Also banking on glycol ether’s strength is a hybrid product, GenX, which is available as a drop-in solvent and as a concentrate operators can add to hydrocarbons to boost cleaning power. GenX solvent offers a KB value “in the 70s,” according to marketer Caled Industries, and delivers excellent results on oil- and water-based stains while still being gentle enough to handle delicate garments.
“GenX offers dry cleaners cleaning power that rivals perc while eliminating regulatory headaches and offering a great consumer image,” says Jack Belluscio, president of Wayne, N.J.-based Caled, which purchased the product line from Organic Systems early this year. “GenX offers dry cleaners who want to go ‘green’ a way to do it without increasing costs or sacrificing cleaning quality.”
For operators who enjoy perc’s power but are unwilling or unable to purchase a new Class III machine, two n-Propyl Bromide (nPB) solvents—Fabrisolv and DrySolv—offer the option of a machine conversion. nPB can become corrosive rapidly, however, so conversions must be done professionally; a dedicated machine will soon be available from Ashbrook USA. “You have the flexibility to convert, and buy a dedicated machine later if you want to,” says Scott Mondi, sales and marketing manager for Bayonne, N.J.-based Poly Systems USA, marketers of Fabrisolv. “It gives dry cleaners a year or two to comply.”
With a KBV of 125, Fabrisolv packs the biggest punch on the market—making it great for tough stains, but even less forgiving than perc on items such as plastic beads and painted items. “The clothes come out as close to perc as you can get,” Mondi says. “You can get a load through in 30 minutes. With Fabrisolv, you can make money and stay compliant.”
Finally, while a handful of liquid-CO2 users continue to operate without a machinery manufacturer of record, Naperville, Ill.-based Solvair Systems LLC has helped its ecofriendly system expand to more than 50 locations since its introduction in 2007. Using a proprietary detergent blend in the cleaning cycle and pressurized liquid CO2 to rinse and dry clothing, the system offers gentle cleaning without the shrinkage that hot dry cycles often produce.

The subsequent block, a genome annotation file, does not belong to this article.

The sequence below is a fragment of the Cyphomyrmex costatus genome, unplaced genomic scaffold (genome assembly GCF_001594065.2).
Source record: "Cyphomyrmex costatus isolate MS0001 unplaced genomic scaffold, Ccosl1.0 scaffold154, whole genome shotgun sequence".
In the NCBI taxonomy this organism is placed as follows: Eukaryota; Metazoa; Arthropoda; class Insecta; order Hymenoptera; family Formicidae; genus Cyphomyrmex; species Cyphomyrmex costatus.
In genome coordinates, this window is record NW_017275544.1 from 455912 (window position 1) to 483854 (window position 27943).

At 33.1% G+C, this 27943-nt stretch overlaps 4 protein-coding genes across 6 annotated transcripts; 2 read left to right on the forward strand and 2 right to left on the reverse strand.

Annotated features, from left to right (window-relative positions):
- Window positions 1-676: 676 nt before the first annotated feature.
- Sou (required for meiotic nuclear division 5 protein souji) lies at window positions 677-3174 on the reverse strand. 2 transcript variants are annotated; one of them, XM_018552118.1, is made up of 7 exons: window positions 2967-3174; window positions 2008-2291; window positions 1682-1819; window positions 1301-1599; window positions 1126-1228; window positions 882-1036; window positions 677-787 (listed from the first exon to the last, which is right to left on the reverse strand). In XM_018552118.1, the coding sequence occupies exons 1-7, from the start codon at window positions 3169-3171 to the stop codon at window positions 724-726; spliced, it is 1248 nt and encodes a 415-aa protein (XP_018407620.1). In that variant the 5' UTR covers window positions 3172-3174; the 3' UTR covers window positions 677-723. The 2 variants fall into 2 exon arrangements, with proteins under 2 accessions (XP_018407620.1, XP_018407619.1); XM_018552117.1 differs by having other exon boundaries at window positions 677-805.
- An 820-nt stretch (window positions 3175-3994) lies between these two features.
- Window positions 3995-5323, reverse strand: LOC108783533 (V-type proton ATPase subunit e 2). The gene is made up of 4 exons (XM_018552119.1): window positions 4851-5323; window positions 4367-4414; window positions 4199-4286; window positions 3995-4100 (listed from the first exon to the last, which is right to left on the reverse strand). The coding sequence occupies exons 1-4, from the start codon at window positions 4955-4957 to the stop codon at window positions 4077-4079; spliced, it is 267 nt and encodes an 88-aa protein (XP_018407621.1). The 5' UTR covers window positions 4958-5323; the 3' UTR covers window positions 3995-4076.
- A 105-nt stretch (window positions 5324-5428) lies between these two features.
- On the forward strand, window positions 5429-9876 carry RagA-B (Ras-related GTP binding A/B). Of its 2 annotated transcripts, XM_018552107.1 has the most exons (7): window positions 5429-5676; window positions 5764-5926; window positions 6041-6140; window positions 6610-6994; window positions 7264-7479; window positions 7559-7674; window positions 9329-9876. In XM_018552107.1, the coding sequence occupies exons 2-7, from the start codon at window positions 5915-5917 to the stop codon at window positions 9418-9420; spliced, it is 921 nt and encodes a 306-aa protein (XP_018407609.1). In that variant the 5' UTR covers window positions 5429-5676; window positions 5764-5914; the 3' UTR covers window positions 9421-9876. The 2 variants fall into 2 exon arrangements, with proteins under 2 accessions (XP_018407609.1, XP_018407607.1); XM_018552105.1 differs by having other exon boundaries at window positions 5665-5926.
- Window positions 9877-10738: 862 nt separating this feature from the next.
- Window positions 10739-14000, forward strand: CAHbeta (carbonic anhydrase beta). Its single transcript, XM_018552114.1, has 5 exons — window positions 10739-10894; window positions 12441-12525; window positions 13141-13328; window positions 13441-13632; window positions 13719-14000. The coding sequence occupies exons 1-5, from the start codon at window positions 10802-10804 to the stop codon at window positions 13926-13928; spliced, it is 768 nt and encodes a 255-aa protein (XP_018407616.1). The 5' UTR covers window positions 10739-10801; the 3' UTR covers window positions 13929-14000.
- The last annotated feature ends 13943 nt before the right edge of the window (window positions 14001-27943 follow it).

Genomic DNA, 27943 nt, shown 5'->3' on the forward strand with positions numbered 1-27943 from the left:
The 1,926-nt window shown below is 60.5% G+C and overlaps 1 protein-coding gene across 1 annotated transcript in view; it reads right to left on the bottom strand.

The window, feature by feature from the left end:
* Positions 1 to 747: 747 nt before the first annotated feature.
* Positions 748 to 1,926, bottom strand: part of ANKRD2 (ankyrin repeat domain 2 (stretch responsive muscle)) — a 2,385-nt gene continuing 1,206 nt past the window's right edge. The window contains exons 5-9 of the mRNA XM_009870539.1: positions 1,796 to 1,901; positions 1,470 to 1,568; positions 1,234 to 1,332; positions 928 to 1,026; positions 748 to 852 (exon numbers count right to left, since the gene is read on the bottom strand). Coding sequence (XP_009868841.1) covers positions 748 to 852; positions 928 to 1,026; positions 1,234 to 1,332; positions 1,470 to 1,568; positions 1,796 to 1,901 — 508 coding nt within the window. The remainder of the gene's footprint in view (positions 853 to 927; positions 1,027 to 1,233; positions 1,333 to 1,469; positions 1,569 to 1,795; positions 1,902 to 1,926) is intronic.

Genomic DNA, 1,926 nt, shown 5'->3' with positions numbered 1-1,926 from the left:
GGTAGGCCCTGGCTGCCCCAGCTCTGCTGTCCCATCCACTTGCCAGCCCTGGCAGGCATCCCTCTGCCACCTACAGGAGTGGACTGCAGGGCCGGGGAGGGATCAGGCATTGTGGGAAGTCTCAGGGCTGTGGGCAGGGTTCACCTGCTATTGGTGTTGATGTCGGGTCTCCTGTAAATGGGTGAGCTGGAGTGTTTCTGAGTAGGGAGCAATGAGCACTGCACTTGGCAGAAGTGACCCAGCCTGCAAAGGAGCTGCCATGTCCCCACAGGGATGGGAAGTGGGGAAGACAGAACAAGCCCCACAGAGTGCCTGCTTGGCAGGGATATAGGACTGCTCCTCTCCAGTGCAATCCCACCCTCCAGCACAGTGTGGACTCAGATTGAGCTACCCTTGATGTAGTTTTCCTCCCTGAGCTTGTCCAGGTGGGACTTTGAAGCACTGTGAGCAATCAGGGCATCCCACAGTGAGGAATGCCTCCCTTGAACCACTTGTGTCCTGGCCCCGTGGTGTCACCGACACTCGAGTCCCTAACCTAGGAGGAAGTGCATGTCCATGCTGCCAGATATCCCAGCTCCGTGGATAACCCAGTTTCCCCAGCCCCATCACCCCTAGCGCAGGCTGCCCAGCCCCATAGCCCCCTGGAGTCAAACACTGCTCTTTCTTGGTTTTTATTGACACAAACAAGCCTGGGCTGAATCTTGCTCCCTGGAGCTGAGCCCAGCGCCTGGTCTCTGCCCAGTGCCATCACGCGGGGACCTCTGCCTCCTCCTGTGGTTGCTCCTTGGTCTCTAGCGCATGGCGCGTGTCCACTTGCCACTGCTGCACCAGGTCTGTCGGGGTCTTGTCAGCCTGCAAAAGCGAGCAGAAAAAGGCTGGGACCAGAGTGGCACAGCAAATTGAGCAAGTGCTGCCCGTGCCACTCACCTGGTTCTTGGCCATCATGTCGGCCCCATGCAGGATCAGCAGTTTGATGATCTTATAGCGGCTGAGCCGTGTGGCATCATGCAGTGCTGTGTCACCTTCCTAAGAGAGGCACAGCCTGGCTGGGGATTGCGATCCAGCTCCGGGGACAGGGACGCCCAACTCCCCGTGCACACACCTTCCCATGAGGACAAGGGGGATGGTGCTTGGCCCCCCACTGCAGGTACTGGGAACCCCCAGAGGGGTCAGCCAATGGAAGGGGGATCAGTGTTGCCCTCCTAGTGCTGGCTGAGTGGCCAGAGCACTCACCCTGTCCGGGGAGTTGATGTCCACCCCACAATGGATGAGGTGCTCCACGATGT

Even though machinery manufacturers make every attempt to make switching to an alternative seamless, there will be a learning curve with any new solvent; each has unique properties that operators will have to observe and accommodate in order to deliver properly cleaned clothes. “Look at each of the alternatives independently and look at your business model,” DLI’s Meijer says. “Decide what works best for you.”
Look at the track record and availability of the alternatives when considering a switch, and how steep a learning curve you and your employees can handle in day-to-day operations. “With several solvents available, a business owner should consider reliability, performance, availability and ease of use in addition to cost,” Beard says. “While it is natural to be enticed by ‘new,’ a more important deciding factor should be ‘proven.’”
Also remember that a solvent system is more than what’s inside the base tanks. “Look at the entire process, including the soaps and the additives you need to use with it,” Meijer says. “The quality of the cleaning has more to do whether or not you are running your equipment correctly. It’s like when you change the oil in your car—it will run a lot longer and better.”
Also, operators should learn from perc’s example and realize that there’s no guarantee that every alternative will remain unregulated, no matter how “green” its credentials may look today. “The EPA does not regulate chemicals that are not in use,” Meijer says. “If there’s an issue once something catches on, they look at it. We recommend that even if a solvent is not regulated as a hazardous waste, you should treat it like one. We don’t know what’s going to happen in 20 years.”